Intersection over Union** **indicates the overlap of the predicted bounding box coordinates to the ground truth box. Higher IoU indicates the predicted bounding box coordinates closely resembles the ground truth box coordinates.

Precision** **measures how well you can find true positives(TP) out of all positive predictions. (TP+FP).

For instance, the precision is calculated using the IoU threshold in object detection tasks.

In the image below, the cat on the left has ** 0.3 IoU (< IoU Threshold)** w.r.t ground truth and is classified as false positive. In contrast, the cat on the right is classified as true positive because it has an IoU of

The precision value may vary based on the model's confidence threshold.

Recall measures how well you can find true positives(TP) out of all predictions(TP+FN).

Average Precision is calculated as the weighted mean of precisions at each threshold; the weight is the increase in recall from the prior threshold.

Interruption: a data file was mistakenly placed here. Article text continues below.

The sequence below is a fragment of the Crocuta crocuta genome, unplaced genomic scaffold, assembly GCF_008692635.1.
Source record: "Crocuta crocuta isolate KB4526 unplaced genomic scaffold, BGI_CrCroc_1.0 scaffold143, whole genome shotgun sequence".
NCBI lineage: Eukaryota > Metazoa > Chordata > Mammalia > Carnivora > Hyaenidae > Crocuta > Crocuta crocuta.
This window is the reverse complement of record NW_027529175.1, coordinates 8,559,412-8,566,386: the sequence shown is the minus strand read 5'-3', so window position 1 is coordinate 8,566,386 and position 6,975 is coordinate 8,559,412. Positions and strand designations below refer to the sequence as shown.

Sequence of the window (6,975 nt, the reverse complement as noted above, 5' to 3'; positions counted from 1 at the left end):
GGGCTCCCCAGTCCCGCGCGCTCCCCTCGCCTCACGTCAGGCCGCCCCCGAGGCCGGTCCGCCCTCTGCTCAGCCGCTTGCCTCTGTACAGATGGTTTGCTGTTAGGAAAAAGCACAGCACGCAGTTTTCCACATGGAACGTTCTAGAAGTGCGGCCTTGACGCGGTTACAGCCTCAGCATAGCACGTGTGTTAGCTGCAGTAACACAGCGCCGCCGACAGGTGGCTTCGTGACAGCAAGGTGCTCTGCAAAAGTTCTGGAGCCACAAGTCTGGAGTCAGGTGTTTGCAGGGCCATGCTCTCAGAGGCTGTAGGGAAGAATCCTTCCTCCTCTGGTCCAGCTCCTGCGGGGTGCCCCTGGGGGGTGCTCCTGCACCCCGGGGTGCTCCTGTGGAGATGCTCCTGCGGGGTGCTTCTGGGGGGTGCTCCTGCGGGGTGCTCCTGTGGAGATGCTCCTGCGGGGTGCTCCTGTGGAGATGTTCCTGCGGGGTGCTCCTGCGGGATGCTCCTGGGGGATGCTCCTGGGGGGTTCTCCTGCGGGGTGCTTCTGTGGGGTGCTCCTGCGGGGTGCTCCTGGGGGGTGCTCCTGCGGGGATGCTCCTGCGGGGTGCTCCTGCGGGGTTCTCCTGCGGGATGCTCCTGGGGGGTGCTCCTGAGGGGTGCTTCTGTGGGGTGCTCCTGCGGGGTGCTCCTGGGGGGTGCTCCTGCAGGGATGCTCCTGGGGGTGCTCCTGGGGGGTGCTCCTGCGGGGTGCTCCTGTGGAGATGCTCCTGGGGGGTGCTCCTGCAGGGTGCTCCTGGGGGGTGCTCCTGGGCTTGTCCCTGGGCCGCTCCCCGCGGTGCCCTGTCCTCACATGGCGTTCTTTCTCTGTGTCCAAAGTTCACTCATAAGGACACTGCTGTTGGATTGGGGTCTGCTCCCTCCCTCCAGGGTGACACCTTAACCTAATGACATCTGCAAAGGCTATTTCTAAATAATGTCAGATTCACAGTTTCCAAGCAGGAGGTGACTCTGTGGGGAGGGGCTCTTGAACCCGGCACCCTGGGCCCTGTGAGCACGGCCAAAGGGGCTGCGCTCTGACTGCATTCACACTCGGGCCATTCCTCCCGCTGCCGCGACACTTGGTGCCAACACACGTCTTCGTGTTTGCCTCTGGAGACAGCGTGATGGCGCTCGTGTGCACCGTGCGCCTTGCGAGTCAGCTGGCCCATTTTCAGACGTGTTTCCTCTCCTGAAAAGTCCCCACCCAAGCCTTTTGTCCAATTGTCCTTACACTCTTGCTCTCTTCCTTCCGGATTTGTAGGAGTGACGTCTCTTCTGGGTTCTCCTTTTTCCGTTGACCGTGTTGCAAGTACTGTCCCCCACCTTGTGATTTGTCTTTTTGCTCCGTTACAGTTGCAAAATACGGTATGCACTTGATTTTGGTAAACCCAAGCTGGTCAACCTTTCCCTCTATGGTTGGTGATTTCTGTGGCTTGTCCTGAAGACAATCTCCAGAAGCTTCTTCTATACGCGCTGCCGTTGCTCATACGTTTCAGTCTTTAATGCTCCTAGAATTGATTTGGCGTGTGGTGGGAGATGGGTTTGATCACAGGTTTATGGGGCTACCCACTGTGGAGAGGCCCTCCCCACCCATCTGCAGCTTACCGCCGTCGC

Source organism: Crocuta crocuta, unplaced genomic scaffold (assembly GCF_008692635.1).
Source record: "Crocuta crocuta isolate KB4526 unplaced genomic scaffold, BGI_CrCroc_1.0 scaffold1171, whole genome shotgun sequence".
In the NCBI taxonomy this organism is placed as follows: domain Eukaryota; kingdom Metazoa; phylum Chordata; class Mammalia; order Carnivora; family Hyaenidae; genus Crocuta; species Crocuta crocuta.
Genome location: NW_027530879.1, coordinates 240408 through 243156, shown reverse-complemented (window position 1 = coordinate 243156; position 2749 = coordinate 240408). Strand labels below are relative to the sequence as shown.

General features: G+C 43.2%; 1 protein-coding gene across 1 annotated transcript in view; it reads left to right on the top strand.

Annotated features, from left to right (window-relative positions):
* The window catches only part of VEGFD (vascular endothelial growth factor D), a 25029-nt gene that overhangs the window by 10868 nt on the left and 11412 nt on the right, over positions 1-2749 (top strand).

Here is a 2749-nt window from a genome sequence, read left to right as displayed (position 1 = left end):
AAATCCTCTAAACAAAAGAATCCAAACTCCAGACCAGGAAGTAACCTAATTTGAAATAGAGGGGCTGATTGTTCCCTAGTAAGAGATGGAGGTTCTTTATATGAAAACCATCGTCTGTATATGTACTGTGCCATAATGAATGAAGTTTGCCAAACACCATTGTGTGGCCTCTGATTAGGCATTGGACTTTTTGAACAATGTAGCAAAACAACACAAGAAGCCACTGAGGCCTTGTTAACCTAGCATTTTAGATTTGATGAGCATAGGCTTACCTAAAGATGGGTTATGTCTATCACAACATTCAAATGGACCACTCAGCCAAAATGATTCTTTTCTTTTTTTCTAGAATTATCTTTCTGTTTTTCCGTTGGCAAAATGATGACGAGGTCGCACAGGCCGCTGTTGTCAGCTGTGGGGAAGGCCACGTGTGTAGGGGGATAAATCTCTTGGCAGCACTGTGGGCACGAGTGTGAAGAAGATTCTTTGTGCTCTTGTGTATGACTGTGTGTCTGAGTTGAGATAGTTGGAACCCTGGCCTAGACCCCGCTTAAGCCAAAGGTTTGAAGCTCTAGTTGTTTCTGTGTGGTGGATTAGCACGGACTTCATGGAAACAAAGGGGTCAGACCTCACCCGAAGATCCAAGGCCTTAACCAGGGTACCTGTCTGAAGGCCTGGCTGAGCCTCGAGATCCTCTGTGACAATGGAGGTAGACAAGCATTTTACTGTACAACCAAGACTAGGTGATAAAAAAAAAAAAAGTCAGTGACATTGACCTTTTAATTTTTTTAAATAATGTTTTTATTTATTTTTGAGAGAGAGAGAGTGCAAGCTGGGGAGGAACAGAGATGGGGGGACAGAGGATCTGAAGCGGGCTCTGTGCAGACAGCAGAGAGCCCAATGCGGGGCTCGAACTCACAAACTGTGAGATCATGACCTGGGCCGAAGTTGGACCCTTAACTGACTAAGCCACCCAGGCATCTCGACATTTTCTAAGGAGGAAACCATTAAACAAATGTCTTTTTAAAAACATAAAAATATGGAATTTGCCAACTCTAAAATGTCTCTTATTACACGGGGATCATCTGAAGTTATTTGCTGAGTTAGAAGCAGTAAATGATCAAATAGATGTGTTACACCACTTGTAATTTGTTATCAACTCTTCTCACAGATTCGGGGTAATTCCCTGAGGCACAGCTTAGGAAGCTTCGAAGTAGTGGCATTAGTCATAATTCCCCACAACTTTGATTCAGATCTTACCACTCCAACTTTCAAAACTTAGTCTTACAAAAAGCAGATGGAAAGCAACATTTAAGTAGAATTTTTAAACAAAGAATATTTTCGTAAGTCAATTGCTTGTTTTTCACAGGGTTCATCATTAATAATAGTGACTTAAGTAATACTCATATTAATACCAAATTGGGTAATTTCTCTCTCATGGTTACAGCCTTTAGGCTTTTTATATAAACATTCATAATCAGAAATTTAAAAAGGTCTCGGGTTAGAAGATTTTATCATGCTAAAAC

Mean Average Precision *is *the average of AP of each class. However, the interpretation of AP and mAP varies in different contexts. For instance, in the evaluation document of the COCO object detection challenge, AP and mAP are the same.

Here is a summary of the steps to calculate the AP:

- Generate the prediction scores using the model.
- Convert the prediction scores to class labels.
- Calculate the confusion matrix—TP, FP, TN, FN.
- Calculate the precision and recall metrics.
- Calculate the area under the precision-recall curve.
- Measure the average precision.

The mAP is calculated by finding Average Precision(AP) for each class and then average over a number of classes.

The mAP incorporates the trade-off between precision and recall and considers both false positives (FP) and false negatives (FN). This property makes mAP a suitable metric for most detection applications.

** Precision-Recall curve **is obtained by plotting the model's precision and recall values as a function of the model's confidence score threshold.

** Precision** is a measure of when ""

** Recall** is a measure of ""

Why do we need to use a precision-recall curve instead of precision and recall independently?

*The **paperspace article on mAP **clearly articulates the tradeoff of using precision and recall as independent metrics as follows.*